When Angela Spazianto, our NJMOMpreneur of the Week, wanted to tap into her creative side, she started Warwick Sunday making beautiful keepsake vow journals intended to preserve intimate thoughts, love, and reflection for newly married couples. Yet three kids and a successful business later, she realized that success meant more than just the money—she yearned to live a more purposeful life and help moms and kids create stronger connections to themselves and the people they care about. So during COVID, Angela pivoted from weddings to families, and today her workshops, affirmation stationery, and keepsakes help kids and women live a more mindful life. We chatted with this Wayne mama to learn how her childhood teachers inspired her to help others, small changes everyone can make to be more present, and her go-to garden center (that’s so much more) for seasonal flowers. (featured photo credit: Nicole DeTone Photography)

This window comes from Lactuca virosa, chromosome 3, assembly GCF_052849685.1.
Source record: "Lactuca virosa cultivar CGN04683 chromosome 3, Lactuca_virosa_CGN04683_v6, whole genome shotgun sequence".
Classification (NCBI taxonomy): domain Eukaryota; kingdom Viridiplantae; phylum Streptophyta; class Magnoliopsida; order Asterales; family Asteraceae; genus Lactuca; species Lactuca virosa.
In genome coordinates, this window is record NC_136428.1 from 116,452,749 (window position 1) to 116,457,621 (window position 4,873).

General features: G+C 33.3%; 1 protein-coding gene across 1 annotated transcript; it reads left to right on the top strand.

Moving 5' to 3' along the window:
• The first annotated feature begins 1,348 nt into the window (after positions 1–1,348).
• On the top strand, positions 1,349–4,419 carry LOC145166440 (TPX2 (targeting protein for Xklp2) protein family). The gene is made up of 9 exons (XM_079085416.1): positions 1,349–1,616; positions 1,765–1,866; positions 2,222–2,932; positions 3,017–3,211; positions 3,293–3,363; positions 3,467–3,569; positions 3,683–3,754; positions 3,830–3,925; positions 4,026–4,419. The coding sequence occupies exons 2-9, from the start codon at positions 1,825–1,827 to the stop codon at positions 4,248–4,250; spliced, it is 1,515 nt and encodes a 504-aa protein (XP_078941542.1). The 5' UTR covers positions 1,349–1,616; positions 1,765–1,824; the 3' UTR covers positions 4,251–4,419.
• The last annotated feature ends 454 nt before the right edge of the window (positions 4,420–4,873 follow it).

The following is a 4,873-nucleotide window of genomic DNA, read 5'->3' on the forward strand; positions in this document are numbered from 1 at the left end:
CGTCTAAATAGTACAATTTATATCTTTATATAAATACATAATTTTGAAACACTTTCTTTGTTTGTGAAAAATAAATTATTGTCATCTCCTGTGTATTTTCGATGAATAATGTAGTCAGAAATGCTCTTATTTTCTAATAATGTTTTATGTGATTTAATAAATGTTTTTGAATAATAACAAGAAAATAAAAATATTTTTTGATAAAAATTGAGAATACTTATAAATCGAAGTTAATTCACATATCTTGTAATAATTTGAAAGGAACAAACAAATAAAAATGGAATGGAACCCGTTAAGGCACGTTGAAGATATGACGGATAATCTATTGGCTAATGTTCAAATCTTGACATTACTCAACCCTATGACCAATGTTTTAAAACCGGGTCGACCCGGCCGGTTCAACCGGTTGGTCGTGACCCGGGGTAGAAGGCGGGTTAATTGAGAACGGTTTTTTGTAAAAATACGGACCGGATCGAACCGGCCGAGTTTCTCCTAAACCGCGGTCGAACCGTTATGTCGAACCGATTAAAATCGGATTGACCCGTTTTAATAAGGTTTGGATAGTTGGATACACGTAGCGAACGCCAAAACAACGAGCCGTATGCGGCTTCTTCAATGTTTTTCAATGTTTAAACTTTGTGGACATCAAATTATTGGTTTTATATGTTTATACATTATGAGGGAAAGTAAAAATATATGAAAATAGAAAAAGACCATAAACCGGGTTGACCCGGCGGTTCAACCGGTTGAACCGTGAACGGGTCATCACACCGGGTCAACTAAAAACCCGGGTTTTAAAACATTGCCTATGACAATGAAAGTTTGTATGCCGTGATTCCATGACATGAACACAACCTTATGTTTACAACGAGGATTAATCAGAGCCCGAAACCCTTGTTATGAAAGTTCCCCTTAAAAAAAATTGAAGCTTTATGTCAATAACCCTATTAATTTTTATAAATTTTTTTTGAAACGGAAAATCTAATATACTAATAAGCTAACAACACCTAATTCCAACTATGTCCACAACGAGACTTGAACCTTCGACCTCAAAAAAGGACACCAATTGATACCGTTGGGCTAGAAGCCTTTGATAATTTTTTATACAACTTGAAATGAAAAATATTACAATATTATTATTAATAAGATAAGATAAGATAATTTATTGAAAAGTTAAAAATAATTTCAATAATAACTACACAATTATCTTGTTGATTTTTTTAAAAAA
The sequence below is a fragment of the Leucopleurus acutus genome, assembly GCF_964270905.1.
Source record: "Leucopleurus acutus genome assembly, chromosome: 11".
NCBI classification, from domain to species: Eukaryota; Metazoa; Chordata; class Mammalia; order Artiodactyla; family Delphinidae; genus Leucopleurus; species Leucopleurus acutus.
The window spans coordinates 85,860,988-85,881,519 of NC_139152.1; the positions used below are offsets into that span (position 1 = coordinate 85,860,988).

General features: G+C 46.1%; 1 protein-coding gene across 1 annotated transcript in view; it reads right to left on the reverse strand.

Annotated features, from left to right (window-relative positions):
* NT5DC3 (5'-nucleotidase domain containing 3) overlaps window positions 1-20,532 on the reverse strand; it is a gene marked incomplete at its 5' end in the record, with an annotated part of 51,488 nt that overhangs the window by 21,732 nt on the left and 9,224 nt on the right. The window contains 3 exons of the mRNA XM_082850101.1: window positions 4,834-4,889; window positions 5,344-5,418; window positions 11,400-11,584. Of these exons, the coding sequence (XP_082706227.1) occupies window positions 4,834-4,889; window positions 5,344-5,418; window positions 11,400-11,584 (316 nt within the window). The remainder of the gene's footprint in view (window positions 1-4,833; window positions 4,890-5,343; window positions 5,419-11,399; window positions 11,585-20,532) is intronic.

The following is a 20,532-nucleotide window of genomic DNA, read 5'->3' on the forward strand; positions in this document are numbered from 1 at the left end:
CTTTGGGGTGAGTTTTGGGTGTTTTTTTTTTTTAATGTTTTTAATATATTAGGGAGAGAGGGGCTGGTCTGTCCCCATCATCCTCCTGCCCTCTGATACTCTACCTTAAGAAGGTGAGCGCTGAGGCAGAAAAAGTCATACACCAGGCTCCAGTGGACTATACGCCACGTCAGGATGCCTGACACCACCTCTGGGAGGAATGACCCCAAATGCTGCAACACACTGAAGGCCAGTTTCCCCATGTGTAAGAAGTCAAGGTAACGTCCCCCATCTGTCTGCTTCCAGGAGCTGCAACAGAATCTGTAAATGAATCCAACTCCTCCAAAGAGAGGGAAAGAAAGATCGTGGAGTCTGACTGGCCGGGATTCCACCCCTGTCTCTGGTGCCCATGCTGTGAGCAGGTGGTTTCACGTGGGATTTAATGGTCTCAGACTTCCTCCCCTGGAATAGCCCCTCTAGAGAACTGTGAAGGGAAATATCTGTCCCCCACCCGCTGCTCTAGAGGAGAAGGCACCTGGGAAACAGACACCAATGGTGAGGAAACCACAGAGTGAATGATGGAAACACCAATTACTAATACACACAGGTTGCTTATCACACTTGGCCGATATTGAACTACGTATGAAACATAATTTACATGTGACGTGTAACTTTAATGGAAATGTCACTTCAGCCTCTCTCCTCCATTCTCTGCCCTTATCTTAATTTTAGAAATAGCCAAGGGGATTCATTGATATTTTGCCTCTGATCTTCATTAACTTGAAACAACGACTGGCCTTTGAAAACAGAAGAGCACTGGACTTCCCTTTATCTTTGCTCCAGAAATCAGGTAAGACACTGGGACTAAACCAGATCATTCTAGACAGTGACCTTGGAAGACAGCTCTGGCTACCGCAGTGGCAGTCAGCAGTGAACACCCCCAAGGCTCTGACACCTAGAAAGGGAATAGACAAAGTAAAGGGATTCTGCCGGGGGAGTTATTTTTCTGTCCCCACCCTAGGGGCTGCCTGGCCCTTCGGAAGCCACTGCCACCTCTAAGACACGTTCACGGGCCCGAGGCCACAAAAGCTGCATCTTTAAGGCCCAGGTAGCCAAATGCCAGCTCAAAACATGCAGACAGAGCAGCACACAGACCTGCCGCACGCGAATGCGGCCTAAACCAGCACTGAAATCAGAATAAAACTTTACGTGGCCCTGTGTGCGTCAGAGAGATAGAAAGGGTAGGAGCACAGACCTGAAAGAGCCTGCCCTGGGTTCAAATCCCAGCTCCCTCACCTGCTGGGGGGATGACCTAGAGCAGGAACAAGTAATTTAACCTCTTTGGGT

Please share a bit about your background and the “aha moment” that led you to open Warwick Sunday. My husband, Chris, and I have been married since 2013, and we live in Wayne with our three young sons. I was a special education teacher for several years, and I loved my job—deciding to stay home with my boys was not easy. But, during that transition, I leaned into the creative side I had been exploring. I started designing vow books, and my business grew rapidly, especially during COVID. It began to grow and didn’t feel like the right fit for me—I wasn’t getting the creativity and connection I needed from it. I was feeling overwhelmed and burned out, so I started working on mindfulness to help myself, and I realized that I had missed the classroom and wanted to work with kids again. I also knew I could help other women who might feel the same as me, so I soon pivoted my business from a wedding focus to mindfulness for women and children focus.